This was going to be a post about a delightful little sojourn up north. A post about warm crowds,adapting to northern audiences, coming to appreciate Liverpool as a grown-up and then returning for a triumphant Really Lovely, sold-out and well reviewed.
But today's front page of Chortle changes that. A lovely man, a talented man and a man who popped up more often than not at the start of my comedy career, took his own life on Thursday. Pretty much everything else pales into insignificance against that sentence.
I will be one of hundreds who knew Mackenzie Taylor mildly well. I gigged with him a few times and, as he was good friends with Terry Fromant and John Soffe, I gigged for him as well. At all times, even though the conflict and turbulence within him was apparent - he was a funny, gentle, open, kind and charming human being. I don't think any of us who knew him could imagine the enormity of the effort it took for him to even discuss his condition on stage, let alone create a whole critically-acclaimed show about it.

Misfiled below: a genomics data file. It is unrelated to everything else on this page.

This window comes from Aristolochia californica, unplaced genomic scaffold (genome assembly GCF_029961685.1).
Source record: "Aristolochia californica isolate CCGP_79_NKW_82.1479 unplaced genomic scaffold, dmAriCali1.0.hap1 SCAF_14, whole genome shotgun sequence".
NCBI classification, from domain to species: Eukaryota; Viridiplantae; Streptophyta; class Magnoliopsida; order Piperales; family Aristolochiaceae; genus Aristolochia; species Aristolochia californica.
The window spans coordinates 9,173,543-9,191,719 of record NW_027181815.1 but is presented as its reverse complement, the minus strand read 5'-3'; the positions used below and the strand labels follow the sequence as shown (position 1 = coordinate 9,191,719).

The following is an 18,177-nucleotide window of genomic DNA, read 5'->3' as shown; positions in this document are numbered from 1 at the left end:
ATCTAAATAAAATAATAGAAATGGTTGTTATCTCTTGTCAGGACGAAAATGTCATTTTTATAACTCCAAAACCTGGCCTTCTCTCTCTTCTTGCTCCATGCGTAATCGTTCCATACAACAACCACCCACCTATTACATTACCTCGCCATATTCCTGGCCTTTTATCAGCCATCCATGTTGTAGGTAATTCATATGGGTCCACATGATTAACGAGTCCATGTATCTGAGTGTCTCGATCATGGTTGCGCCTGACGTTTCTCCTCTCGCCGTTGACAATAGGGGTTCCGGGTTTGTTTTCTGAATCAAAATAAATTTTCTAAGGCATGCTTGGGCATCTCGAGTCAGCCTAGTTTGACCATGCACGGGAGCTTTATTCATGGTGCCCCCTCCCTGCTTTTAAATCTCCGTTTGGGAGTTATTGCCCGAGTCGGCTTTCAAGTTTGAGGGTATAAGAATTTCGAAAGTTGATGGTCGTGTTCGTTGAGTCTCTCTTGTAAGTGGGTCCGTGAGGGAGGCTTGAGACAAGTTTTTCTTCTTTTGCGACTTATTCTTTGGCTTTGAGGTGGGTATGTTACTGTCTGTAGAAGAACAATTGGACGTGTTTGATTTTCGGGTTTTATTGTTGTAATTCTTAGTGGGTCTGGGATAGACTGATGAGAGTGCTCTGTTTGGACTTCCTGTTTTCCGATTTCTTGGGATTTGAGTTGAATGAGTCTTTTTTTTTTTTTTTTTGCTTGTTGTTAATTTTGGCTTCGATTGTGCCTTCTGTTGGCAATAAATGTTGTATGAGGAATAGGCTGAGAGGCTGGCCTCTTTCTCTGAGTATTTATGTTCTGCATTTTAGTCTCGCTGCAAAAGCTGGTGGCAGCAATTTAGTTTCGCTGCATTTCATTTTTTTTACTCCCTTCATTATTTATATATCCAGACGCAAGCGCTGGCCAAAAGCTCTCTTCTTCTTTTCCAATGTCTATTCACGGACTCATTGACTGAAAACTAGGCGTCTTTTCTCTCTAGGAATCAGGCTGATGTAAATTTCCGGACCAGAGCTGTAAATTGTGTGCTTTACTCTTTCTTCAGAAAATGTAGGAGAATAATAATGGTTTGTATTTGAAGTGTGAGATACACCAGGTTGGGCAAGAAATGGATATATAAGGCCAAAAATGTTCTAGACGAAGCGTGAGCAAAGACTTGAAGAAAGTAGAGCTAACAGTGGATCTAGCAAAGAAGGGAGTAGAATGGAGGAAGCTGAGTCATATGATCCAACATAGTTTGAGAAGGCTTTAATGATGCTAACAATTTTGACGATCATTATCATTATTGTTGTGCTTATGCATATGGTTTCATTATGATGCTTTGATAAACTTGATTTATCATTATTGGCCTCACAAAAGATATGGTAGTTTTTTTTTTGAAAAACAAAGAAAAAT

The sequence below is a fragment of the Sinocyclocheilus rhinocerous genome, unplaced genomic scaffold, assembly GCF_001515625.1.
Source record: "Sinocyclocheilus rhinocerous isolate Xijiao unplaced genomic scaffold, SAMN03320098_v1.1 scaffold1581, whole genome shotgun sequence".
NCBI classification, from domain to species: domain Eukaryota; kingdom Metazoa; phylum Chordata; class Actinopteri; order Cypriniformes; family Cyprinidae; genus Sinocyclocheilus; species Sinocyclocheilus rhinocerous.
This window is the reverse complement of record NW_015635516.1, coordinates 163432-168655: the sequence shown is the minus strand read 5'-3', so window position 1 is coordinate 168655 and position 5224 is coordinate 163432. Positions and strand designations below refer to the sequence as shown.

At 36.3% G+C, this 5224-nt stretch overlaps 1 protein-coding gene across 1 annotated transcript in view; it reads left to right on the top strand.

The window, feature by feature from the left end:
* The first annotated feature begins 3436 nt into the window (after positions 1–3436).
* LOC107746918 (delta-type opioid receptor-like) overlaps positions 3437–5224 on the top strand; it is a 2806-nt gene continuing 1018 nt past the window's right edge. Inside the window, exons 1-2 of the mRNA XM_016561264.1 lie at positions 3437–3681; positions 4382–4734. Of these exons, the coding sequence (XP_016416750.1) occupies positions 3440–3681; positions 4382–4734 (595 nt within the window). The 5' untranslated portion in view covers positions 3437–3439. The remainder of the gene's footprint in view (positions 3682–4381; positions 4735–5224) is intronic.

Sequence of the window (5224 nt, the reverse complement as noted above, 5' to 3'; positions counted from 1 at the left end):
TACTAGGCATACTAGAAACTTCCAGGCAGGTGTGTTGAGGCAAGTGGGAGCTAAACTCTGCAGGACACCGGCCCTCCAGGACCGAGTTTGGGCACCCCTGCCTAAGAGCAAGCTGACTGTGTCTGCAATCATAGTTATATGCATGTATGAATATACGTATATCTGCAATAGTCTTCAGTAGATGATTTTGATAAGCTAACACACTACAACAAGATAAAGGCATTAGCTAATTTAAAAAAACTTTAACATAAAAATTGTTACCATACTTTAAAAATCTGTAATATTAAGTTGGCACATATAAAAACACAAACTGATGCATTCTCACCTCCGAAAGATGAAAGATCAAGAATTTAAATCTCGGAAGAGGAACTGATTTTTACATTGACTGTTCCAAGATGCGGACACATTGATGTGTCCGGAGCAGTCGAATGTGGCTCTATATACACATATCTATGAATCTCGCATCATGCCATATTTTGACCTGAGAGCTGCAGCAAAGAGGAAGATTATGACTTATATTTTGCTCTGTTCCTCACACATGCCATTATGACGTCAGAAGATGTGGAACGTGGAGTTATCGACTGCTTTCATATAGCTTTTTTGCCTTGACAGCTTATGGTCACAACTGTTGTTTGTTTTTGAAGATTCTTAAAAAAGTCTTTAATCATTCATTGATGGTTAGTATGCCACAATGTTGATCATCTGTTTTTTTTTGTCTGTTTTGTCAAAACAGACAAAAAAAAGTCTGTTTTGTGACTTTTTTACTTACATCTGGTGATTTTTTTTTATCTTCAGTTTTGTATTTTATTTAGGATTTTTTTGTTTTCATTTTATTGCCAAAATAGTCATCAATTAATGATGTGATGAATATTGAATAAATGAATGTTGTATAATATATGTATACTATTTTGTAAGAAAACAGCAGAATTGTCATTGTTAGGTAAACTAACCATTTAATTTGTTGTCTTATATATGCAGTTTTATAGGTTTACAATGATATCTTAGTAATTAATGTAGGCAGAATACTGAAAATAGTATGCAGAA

I remember sharing a pint with him at the start of last years Fringe. He was excited, apprehensive, but mostly bullish about the show. Not just the critical appraisal, but about what it meant to him and what it would do to him. The fact that this year he wrote a sister show called 'Joy', says everything. Here was a man who felt the ups and downs of existence far more than most of us, and it is a real tragedy that on one day, the downs plummeted too far.
I will cherish seeing Mackenzie's routine of a magic trick with his fingers, his ability to reduce me to fits of giggles with silly pronunciations of words and his support and advice when I started out as a comic.
I read of this horrible news as I sat at home preparing for what is undoubtedly the biggest gig of my life tonight. I was feeling a little nervous, apprehensive that I might fail. But not now. Tonight's laughs are all dedicated to a man I knew mildly well, but was immensely fond of and his passing confirms a belief of mine that solidifies with every day. Don't waver in your determination to achieve what you want and don't fail to act, lest you have regrets. And always, always fight the good fight.
RIP Mackenzie, you will be sorely missed.